Laissez Faire, born from the radical liberal class critique of political economy, particularly against monopoly privledges serving politico/economic ends of a permanent war economy, means governance by civil society that is an institutionally emergent product of commutative justice.
This is what libertarianism historically actually means.
So, even though I may share many of the values of “bleeding heart libertarians,” I’m not down with “Compassionate Libertarianism” because it is operating under some mistaken notion that libertarianism somehow needs to come to grips with the collective action failures of liberal distributive justice, when in fact it has done so from the start. This question:
Property rights, markets, and many of the resulting distributions of wealth and opportunities may have arisen spontaneously. But this does not prevent us from asking whether they are just, and whether we should or should not work to change them in some ways – even if the complexity of the market order and our bounded cognitive abilities means that our capacity for successful interventions is limited.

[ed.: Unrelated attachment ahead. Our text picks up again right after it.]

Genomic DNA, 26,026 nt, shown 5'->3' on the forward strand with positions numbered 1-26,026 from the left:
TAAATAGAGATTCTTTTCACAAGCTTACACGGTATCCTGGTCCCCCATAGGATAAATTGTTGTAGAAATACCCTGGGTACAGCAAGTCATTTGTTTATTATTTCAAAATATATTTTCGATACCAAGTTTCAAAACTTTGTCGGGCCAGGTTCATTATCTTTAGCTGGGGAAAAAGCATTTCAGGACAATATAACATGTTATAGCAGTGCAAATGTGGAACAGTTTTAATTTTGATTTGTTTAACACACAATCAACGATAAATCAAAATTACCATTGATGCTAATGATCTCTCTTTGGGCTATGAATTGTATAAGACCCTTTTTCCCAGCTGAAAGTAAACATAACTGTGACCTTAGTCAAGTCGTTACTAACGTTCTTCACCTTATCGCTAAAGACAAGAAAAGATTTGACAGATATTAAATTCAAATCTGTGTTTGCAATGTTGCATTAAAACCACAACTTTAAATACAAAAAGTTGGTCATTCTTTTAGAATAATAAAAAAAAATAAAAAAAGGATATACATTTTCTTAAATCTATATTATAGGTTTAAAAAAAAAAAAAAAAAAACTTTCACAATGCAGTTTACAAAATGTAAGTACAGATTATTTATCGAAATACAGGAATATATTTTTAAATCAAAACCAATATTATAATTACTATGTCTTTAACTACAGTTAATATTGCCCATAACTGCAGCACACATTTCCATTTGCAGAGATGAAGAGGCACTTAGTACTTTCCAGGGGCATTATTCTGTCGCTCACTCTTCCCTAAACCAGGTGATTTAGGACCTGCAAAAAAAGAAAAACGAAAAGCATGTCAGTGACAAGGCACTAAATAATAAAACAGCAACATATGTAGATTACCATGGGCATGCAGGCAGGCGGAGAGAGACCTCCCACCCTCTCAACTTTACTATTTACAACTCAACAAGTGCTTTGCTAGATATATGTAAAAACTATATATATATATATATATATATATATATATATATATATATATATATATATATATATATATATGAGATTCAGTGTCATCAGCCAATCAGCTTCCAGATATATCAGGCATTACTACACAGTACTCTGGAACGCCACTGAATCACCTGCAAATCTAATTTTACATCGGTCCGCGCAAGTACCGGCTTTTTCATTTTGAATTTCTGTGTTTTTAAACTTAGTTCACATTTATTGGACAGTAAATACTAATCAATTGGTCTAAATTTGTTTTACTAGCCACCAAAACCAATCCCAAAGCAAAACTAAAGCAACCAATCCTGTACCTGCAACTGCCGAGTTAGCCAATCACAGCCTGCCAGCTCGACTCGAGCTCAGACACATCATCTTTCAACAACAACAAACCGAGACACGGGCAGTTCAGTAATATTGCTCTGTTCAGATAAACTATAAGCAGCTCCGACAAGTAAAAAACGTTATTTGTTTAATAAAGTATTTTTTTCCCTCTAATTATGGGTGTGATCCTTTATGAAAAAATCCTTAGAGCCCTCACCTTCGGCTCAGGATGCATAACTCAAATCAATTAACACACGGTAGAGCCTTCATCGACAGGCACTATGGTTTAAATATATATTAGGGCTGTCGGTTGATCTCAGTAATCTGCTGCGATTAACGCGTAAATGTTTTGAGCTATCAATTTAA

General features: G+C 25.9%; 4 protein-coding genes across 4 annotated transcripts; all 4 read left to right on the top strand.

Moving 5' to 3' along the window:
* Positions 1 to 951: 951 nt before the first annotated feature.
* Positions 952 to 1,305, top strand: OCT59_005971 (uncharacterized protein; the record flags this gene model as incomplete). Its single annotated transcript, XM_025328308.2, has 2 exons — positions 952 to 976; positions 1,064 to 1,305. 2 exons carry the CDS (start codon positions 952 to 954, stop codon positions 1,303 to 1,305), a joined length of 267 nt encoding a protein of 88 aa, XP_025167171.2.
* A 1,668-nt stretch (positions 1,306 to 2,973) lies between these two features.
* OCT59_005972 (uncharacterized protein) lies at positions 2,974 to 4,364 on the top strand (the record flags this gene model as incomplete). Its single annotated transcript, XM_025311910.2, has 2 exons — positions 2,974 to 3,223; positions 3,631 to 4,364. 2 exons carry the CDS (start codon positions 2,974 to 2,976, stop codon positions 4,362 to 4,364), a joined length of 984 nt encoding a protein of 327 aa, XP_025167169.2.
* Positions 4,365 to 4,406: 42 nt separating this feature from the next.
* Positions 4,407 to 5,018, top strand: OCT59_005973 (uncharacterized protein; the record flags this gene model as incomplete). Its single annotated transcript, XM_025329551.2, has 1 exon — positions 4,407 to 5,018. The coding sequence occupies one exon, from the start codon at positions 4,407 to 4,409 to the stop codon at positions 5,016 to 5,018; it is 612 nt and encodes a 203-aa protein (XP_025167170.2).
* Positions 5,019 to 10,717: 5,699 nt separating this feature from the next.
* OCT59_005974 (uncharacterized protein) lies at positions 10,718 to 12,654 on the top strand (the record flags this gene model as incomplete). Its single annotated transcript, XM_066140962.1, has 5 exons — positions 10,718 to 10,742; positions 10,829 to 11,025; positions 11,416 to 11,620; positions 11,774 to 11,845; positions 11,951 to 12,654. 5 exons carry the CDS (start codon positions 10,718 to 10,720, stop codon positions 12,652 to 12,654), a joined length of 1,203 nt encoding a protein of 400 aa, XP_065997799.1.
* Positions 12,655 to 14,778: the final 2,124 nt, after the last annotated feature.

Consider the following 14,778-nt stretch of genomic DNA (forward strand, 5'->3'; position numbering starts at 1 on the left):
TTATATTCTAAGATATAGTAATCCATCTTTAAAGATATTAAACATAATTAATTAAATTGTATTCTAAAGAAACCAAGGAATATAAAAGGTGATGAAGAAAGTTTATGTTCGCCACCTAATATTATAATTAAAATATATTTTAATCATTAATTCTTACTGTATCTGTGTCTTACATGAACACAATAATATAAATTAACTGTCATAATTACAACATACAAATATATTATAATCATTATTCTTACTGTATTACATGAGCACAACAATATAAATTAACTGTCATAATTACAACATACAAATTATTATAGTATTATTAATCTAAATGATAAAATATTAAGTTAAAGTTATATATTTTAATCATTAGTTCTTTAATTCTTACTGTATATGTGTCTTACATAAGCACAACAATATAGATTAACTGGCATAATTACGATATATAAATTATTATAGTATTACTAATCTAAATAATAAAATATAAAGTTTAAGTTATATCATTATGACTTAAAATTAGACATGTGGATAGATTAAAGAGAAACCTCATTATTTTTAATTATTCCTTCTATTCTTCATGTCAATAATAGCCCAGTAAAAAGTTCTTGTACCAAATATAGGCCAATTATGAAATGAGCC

is nothing new, except it is treated, in the libertarian tradition, as a problem of commutative justice and not distributive justice. In distributive justice, who exactly is this “we”– as in who is the “we” that decides if there should be intervention and who is the “we” that carries it out? It turns out, it is the same “we” who decides that “we” have the power to grope “our” genitalia before boarding an airplane and “we” have the right to invade our private property with armed thugs if “we” are suspected of smoking a non-approved plant. And this is the problem…